It wasn’t too long ago that the professional triathlon season started in April and ended in October. Nowadays there is racing all over the globe, all year long. More races means more opportunities and I took advantage kicking off my racing season at 70.3 Dubai this past weekend.
I finished 2019 off with a great race at Ironman Florida where I went 8:03 for 6th place in the most competitive Ironman distance in North America last year. So with good confidence, I took a shorter off season and got back into some decent training to prepare for Dubai. The build went as good as I could have hoped and I got back to fitness quickly while also diagnosing and getting over some of the lower leg injuries that I dealt with in the back half of 2019. The arrival of my new Quintana Roo PRSix Disc ignited a spark and I set off to Dubai excited to give it my best.
Travel (despite being about 30 hours in duration) was uneventful, and I arrived with a few days to recon and prepare. That also gave me the opportunity to pick my head up and take in the city. I’ve traveled all over the world racing but have never been to a place quite like Dubai. Centrally located and an epicenter for commerce, the influence of different ethnicities, language, culture and food was unique and interesting to me. All good vibes leading into race day.
I was the only professional male from the USA at this race and I think the big travel, early season and 14-hour time difference scared off most. Race morning I sure was feeling that time difference a bit and was a little less focused than I needed to be. On the beach we lined up and the gun went off. I was right at the front of the swim where I normally am and ultimately settled into the back of a group of about 7 guys. We swam in single file to the first buoy and then things ahead of me broke up a little bit. I had taken my initial position for granted and a gap started to open up to a small group off the front. I worked the whole back stretch to close it down but couldn’t quite get there and came out of the water down :20 seconds back from front few.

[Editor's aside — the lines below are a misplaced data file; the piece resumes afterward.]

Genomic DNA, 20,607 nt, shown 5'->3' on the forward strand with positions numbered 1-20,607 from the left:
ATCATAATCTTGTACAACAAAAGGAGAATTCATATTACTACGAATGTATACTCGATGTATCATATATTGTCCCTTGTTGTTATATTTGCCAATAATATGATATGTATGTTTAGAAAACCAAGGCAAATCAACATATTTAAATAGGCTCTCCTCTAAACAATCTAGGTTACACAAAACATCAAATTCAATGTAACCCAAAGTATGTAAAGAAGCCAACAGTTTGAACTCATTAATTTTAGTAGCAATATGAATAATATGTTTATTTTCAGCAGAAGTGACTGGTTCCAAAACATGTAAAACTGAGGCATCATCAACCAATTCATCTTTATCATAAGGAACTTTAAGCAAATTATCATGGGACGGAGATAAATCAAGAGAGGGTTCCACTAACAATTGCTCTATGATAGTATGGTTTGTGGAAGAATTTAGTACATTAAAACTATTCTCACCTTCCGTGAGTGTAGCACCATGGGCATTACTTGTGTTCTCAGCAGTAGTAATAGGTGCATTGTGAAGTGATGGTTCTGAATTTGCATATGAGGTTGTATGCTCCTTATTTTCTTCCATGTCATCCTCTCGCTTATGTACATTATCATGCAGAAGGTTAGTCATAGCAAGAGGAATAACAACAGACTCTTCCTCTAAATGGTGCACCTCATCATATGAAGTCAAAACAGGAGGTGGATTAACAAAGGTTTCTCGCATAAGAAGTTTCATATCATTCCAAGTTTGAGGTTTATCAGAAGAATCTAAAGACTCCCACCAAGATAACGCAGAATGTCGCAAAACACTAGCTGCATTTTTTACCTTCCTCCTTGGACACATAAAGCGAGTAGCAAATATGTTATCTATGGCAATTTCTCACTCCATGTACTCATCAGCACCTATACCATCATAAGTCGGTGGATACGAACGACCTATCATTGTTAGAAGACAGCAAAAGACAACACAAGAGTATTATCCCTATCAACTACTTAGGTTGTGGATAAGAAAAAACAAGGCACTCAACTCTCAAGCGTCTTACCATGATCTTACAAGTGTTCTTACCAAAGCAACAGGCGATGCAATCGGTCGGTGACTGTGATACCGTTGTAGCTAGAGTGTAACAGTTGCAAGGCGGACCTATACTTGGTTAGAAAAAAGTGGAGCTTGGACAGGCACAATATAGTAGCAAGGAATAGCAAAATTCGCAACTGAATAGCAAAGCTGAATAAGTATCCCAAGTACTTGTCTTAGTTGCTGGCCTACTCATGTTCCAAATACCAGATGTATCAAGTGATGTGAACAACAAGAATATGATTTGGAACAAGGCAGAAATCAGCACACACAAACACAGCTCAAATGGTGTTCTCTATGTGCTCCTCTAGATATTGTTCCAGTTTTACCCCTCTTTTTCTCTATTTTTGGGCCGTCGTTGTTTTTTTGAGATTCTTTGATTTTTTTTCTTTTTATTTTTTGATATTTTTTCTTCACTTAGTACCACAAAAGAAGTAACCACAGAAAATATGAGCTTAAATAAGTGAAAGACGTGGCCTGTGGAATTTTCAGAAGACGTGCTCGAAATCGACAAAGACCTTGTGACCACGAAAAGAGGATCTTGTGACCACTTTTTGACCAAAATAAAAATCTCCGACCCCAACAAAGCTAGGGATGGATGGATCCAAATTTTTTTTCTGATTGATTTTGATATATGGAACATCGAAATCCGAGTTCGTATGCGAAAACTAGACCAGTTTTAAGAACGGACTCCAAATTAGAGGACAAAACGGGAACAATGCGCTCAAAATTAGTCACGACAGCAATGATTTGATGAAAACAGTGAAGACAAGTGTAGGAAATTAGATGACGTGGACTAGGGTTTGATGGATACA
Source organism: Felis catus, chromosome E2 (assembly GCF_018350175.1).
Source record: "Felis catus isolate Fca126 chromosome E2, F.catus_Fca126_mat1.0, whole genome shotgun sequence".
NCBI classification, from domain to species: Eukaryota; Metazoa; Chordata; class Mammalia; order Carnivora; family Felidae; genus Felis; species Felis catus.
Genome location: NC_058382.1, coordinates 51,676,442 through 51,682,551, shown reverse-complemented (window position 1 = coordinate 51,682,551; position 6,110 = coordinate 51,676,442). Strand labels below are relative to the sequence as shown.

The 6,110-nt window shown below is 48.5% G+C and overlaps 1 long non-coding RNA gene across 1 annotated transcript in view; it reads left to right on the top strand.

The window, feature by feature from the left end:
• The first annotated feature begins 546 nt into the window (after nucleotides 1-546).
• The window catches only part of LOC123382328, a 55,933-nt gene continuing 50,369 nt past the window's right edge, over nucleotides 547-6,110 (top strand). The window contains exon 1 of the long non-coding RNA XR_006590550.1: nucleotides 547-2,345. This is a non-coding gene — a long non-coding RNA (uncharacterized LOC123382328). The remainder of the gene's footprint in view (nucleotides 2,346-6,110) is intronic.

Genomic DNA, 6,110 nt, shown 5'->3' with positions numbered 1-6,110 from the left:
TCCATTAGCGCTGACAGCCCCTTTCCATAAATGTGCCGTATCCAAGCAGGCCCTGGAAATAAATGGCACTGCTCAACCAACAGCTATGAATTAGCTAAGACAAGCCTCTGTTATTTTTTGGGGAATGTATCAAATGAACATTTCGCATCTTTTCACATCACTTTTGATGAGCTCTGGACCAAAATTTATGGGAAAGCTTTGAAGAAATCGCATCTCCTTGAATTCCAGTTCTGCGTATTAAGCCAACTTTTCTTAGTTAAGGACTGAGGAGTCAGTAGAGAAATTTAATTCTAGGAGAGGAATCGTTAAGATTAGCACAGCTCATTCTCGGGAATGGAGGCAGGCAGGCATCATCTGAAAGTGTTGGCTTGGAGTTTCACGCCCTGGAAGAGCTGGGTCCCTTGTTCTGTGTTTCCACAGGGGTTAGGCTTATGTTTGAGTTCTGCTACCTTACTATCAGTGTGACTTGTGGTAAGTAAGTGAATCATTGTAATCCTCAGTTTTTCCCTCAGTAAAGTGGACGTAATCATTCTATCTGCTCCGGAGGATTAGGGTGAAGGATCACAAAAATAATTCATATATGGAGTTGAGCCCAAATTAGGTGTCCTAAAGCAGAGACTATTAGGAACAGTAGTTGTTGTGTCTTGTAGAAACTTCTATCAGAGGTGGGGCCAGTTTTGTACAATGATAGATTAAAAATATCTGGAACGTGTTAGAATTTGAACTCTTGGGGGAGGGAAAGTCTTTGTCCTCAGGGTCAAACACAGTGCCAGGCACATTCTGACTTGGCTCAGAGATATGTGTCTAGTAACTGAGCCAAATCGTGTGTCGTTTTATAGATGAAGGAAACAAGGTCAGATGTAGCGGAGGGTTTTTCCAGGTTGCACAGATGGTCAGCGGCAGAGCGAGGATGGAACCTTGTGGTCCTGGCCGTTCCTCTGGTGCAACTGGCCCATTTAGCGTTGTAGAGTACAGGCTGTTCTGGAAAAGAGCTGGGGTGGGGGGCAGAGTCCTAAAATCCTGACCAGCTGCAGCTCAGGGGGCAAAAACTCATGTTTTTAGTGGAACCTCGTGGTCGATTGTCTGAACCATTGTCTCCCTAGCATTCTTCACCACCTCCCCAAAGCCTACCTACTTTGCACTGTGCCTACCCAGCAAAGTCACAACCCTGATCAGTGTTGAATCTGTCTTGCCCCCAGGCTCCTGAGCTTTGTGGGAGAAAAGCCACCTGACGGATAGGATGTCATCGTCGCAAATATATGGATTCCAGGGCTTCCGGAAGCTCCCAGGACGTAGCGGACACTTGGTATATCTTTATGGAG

I could see them mounting their bikes but couldn’t transition fast enough to catch the end of that pack. That group ultimately went off to contain 2/3 of the podium spots and I was left to ride more or less by myself. Although not in perfect spot, I was still very much in the race. I’ve been working a lot on my aerodynamic position and the flat course allowed me to put that to the test. I locked into a solid, stable effort and stuck to my race power. I lost time to the front, about 4 minutes but still clocked my fastest ever 70.3 distance time of 1:59 and came off the bike with places 1-20 all within a handful of minutes.
Photo credit: James Mitchell Photography
Once I’m on two feet, it’s go time. That’s where I feel most comfortable right now. I charged out of transition clicking off 5:30 min/mi for the first couple of miles trying to chase down the top-5. I wasn’t making big gains on them but kept motivated hoping some would back off the pace. Some began to fade and I even found myself going through a bit of a rough patch around mile 5. But the second turnaround I could see some people coming unraveled and that gave me an injection of energy to pick back up the pace and charge onward. I was able to move up a few more places in the final 5k and sprint past 2 guys in the final 400m to come across the line in 7th with a 1:13 run and an overall time of 3:40:25- my fastest 70.3 and one of the fastest American 70.3 times ever.
I am always shooting for the podium so 7th was a bit off where I wanted to be. I am very happy and proud of the performance and hope that this fast race is a great step in the right direction towards more fast racing this season. The level of pro mens racing right now is off the charts and it requires every bit of attention to detail to be the the very top. A race like this is a great reminder of that and motivates me to makes sure I am dotting all of my I’s and crossing my T’s before and during the event to ensure I’m in the right place at the right time.
Immediately after the race in Dubai, I took my bike and equipment up to Birmingham, UK to spend time with my cycling coach Matt Bottrill and do some testing in the Boardman Sport Performance wind tunnel. I’ll be writing a separate blog about that trip and what I learned there, so stay tuned for that!
Thanks for tuning in. Catch you next time.
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